Articles | Volume 13, issue 2
Ocean Sci., 13, 273–288, 2017

Special issue: REP14-MED: A Glider Fleet Experiment in a Limited Marine...

Ocean Sci., 13, 273–288, 2017

Research article 11 Apr 2017

Research article | 11 Apr 2017

Marine mammal tracks from two-hydrophone acoustic recordings made with a glider

Elizabeth T. Küsel1, Tessa Munoz1, Martin Siderius1, David K. Mellinger2, and Sara Heimlich2 Elizabeth T. Küsel et al.
  • 1Northwest Electromagnetics and Acoustics Research Laboratory, Portland State University, 1900 SW 4th Ave, Portland, OR 97201, USA
  • 2Cooperative Institute for Marine Resources Studies, Oregon State University, 2030 Marine Science Drive, Newport, OR 97365, USA

Abstract. A multinational oceanographic and acoustic sea experiment was carried out in the summer of 2014 off the western coast of the island of Sardinia, Mediterranean Sea. During this experiment, an underwater glider fitted with two hydrophones was evaluated as a potential tool for marine mammal population density estimation studies. An acoustic recording system was also tested, comprising an inexpensive, off-the-shelf digital recorder installed inside the glider. Detection and classification of sounds produced by whales and dolphins, and sometimes tracking and localization, are inherent components of population density estimation from passive acoustics recordings. In this work we discuss the equipment used as well as analysis of the data obtained, including detection and estimation of bearing angles. A human analyst identified the presence of sperm whale (Physeter macrocephalus) regular clicks as well as dolphin clicks and whistles. Cross-correlating clicks recorded on both data channels allowed for the estimation of the direction (bearing) of clicks, and realization of animal tracks. Insights from this bearing tracking analysis can aid in population density estimation studies by providing further information (bearings), which can improve estimates.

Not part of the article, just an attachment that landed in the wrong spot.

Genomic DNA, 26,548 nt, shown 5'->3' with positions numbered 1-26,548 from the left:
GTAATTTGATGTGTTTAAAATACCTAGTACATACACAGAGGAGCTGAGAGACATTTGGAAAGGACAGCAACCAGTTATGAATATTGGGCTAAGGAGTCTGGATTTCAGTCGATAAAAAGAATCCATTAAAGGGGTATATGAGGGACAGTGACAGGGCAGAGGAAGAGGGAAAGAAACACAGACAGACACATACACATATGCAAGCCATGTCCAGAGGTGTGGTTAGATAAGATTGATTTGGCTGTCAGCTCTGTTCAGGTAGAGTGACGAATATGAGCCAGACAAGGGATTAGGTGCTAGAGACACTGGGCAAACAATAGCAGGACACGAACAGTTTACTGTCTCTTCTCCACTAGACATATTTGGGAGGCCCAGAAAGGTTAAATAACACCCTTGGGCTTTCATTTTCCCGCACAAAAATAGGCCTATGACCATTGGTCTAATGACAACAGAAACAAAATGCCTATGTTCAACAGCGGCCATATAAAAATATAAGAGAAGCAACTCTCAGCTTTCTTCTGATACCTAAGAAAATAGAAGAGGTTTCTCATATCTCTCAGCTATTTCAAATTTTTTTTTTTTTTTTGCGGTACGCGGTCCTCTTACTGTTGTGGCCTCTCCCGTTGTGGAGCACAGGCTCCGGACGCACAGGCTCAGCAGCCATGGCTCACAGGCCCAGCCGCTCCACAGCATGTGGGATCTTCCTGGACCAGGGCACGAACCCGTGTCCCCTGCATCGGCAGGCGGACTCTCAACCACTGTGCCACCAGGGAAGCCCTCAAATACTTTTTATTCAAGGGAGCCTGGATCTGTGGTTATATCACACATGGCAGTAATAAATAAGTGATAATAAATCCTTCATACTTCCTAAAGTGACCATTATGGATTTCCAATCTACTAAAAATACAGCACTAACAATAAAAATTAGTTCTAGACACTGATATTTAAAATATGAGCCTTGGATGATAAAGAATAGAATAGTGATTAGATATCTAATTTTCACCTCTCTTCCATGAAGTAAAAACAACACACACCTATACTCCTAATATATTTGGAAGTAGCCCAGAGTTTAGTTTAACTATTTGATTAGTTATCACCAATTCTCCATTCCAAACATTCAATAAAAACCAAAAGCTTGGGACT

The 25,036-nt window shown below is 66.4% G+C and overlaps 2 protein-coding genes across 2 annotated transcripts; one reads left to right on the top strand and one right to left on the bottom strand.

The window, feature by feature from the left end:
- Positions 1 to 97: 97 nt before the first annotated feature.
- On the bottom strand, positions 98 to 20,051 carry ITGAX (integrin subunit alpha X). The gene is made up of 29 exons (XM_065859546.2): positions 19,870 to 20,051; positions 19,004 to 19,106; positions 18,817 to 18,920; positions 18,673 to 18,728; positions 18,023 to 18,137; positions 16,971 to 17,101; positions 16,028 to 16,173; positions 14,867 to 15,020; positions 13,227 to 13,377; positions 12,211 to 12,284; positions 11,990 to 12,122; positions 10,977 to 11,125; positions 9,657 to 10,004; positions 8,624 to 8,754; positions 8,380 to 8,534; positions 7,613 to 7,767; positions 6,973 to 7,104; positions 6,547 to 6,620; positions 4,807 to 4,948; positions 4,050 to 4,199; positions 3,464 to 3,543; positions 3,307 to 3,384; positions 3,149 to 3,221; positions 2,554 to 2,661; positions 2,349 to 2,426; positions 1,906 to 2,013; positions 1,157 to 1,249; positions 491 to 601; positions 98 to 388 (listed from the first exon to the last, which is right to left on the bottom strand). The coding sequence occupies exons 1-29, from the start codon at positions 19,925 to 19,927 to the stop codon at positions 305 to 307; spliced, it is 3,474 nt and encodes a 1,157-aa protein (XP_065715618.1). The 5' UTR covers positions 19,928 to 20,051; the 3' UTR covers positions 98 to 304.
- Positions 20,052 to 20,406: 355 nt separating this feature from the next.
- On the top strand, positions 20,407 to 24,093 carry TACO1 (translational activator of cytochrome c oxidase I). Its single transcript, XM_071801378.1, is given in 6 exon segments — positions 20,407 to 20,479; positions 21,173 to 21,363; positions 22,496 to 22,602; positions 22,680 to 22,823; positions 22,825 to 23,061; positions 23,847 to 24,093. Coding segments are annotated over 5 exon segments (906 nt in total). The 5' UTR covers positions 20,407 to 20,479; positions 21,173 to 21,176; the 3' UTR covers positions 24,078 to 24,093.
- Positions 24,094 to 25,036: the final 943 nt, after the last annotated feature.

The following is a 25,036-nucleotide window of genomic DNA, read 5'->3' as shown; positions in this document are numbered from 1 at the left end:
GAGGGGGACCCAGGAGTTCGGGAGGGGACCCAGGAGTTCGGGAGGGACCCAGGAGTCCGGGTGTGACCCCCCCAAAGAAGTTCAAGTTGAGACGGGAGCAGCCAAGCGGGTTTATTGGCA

Short summary
An ocean glider was tested during the REP14-MED experiment off the western coast of the island of Sardinia as a platform for recording sounds produced by whales and dolphins using two sensors. Sperm whale clicks as well as dolphin clicks and whistles were identified in the recordings. Automatically detected sperm whale clicks were used to estimate animal tracks. Such information is useful for marine mammal density estimation studies that use passive acoustics.